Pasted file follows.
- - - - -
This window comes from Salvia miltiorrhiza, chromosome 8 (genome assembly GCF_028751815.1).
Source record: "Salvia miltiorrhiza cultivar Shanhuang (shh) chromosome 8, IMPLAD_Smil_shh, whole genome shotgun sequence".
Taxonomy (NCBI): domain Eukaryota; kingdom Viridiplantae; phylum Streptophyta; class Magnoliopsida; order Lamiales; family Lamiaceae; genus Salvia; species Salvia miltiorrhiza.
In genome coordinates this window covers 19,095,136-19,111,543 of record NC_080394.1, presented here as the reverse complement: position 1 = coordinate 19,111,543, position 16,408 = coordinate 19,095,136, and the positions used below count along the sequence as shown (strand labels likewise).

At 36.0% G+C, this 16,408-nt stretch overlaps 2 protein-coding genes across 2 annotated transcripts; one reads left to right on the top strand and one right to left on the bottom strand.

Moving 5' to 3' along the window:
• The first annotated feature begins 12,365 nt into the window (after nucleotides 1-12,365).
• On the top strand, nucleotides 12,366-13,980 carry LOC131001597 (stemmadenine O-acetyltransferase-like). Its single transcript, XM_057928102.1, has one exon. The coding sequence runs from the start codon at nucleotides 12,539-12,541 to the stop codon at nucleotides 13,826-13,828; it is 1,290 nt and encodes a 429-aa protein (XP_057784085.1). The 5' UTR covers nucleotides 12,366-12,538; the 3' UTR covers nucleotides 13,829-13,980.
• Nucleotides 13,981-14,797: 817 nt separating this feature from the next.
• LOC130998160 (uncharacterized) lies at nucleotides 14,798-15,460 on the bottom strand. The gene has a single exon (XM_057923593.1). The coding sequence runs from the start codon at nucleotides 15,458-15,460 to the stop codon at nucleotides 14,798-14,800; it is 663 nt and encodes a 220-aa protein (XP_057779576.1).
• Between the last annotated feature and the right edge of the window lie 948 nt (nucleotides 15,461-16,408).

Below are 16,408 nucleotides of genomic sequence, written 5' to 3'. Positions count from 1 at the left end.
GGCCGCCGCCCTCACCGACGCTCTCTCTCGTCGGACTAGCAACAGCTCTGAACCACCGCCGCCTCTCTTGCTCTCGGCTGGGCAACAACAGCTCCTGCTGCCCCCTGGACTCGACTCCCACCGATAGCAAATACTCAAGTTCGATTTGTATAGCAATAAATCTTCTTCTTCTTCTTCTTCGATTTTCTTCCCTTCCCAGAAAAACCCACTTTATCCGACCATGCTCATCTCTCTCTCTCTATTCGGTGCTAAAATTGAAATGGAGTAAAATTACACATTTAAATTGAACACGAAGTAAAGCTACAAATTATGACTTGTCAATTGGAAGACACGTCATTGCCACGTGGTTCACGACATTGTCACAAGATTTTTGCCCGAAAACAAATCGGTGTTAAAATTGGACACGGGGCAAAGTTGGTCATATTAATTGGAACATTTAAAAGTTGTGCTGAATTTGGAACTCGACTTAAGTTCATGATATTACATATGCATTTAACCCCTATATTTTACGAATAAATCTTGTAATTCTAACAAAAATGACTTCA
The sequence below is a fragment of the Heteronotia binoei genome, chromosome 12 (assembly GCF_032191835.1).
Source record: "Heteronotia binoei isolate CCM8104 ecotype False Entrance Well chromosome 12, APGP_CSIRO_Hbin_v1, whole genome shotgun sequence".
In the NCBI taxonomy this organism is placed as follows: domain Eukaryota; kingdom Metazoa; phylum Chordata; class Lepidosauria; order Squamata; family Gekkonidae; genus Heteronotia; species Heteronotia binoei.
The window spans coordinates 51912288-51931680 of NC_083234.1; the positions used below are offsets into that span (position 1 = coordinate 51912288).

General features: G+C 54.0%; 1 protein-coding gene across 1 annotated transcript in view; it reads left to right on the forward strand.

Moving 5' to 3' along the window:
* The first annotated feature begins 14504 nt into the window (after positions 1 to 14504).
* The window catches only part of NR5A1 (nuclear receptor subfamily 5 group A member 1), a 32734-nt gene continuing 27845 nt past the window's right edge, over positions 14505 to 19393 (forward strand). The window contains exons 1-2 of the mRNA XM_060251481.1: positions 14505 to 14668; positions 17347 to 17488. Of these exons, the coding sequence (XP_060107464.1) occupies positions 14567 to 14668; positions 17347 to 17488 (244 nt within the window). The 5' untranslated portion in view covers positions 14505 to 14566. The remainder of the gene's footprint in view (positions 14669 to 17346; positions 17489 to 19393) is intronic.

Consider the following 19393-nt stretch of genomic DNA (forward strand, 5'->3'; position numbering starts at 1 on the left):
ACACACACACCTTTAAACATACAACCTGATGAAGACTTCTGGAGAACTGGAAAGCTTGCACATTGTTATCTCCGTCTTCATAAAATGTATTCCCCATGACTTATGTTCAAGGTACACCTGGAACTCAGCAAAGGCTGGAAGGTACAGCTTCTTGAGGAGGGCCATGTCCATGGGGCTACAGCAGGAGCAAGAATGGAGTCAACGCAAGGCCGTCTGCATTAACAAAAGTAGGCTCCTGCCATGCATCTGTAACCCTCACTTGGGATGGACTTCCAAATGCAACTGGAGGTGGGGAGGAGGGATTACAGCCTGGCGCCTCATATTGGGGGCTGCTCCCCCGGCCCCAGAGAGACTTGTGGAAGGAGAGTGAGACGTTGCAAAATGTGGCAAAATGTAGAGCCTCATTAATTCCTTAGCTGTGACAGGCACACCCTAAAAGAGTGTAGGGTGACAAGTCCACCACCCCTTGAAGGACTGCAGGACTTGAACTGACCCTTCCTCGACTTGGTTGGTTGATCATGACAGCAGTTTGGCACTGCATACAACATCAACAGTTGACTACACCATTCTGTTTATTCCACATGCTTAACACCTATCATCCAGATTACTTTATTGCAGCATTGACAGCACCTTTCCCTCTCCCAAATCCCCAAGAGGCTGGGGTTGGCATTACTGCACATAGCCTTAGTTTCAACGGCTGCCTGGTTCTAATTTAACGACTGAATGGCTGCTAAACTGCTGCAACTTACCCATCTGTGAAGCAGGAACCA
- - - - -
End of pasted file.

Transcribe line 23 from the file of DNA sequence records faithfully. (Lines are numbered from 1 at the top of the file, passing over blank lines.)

ACACACACACCTTTAAACATACAACCTGATGAAGACTTCTGGAGAACTGGAAAGCTTGCACATTGTTATCTCCGTCTTCATAAAATGTATTCCCCATGACTTATGTTCAAGGTACACCTGGAACTCAGCAAAGGCTGGAAGGTACAGCTTCTTGAGGAGGGCCATGTCCATGGGGCTACAGCAGGAGCAAGAATGGAGTCAACGCAAGGCCGTCTGCATTAACAAAAGTAGGCTCCTGCCATGCATCTGTAACCCTCACTTGGGATGGACTTCCAAATGCAACTGGAGGTGGGGAGGAGGGATTACAGCCTGGCGCCTCATATTGGGGGCTGCTCCCCCGGCCCCAGAGAGACTTGTGGAAGGAGAGTGAGACGTTGCAAAATGTGGCAAAATGTAGAGCCTCATTAATTCCTTAGCTGTGACAGGCACACCCTAAAAGAGTGTAGGGTGACAAGTCCACCACCCCTTGAAGGACTGCAGGACTTGAACTGACCCTTCCTCGACTTGGTTGGTTGATCATGACAGCAGTTTGGCACTGCATACAACATCAACAGTTGACTACACCATTCTGTTTATTCCACATGCTTAACACCTATCATCCAGATTACTTTATTGCAGCATTGACAGCACCTTTCCCTCTCCCAAATCCCCAAGAGGCTGGGGTTGGCATTACTGCACATAGCCTTAGTTTCAACGGCTGCCTGGTTCTAATTTAACGACTGAATGGCTGCTAAACTGCTGCAACTTACCCATCTGTGAAGCAGGAACCA